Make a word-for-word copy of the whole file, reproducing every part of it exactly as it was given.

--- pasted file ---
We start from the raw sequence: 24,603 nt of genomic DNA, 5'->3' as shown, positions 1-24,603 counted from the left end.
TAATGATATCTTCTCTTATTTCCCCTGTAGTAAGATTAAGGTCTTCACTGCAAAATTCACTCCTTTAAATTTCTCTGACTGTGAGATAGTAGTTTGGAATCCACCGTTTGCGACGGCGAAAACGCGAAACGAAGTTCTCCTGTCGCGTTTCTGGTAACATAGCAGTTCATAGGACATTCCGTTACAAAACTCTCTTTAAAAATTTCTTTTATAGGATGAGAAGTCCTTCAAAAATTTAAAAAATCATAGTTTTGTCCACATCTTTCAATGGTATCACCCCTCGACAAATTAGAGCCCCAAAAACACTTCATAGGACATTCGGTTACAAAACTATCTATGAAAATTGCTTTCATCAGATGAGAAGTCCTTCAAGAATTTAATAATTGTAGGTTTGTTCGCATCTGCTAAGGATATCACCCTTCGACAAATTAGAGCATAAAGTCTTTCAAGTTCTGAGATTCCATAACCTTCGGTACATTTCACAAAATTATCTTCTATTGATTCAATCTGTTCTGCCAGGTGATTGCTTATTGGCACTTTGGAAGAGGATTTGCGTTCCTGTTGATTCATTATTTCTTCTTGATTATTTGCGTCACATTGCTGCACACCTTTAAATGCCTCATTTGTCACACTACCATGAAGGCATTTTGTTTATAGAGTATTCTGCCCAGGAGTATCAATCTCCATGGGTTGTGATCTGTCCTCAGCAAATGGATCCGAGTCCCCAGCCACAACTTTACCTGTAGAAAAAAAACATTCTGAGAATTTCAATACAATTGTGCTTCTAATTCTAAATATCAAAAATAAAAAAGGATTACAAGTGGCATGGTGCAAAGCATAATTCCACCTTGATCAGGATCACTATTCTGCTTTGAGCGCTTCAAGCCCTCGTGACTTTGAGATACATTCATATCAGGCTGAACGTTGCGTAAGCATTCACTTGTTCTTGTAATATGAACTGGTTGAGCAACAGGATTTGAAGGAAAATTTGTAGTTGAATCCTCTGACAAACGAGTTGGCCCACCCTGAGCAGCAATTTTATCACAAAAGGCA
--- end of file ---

We start from the raw sequence: 24,603 nt of genomic DNA, 5'->3' as shown, positions 1-24,603 counted from the left end.
TAATGATATCTTCTCTTATTTCCCCTGTAGTAAGATTAAGGTCTTCACTGCAAAATTCACTCCTTTAAATTTCTCTGACTGTGAGATAGTAGTTTGGAATCCACCGTTTGCGACGGCGAAAACGCGAAACGAAGTTCTCCTGTCGCGTTTCTGGTAACATAGCAGTTCATAGGACATTCCGTTACAAAACTCTCTTTAAAAATTTCTTTTATAGGATGAGAAGTCCTTCAAAAATTTAAAAAATCATAGTTTTGTCCACATCTTTCAATGGTATCACCCCTCGACAAATTAGAGCCCCAAAAACACTTCATAGGACATTCGGTTACAAAACTATCTATGAAAATTGCTTTCATCAGATGAGAAGTCCTTCAAGAATTTAATAATTGTAGGTTTGTTCGCATCTGCTAAGGATATCACCCTTCGACAAATTAGAGCATAAAGTCTTTCAAGTTCTGAGATTCCATAACCTTCGGTACATTTCACAAAATTATCTTCTATTGATTCAATCTGTTCTGCCAGGTGATTGCTTATTGGCACTTTGGAAGAGGATTTGCGTTCCTGTTGATTCATTATTTCTTCTTGATTATTTGCGTCACATTGCTGCACACCTTTAAATGCCTCATTTGTCACACTACCATGAAGGCATTTTGTTTATAGAGTATTCTGCCCAGGAGTATCAATCTCCATGGGTTGTGATCTGTCCTCAGCAAATGGATCCGAGTCCCCAGCCACAACTTTACCTGTAGAAAAAAAACATTCTGAGAATTTCAATACAATTGTGCTTCTAATTCTAAATATCAAAAATAAAAAAGGATTACAAGTGGCATGGTGCAAAGCATAATTCCACCTTGATCAGGATCACTATTCTGCTTTGAGCGCTTCAAGCCCTCGTGACTTTGAGATACATTCATATCAGGCTGAACGTTGCGTAAGCATTCACTTGTTCTTGTAATATGAACTGGTTGAGCAACAGGATTTGAAGGAAAATTTGTAGTTGAATCCTCTGACAAACGAGTTGGCCCACCCTGAGCAGCAATTTTATCACAAAAGGCA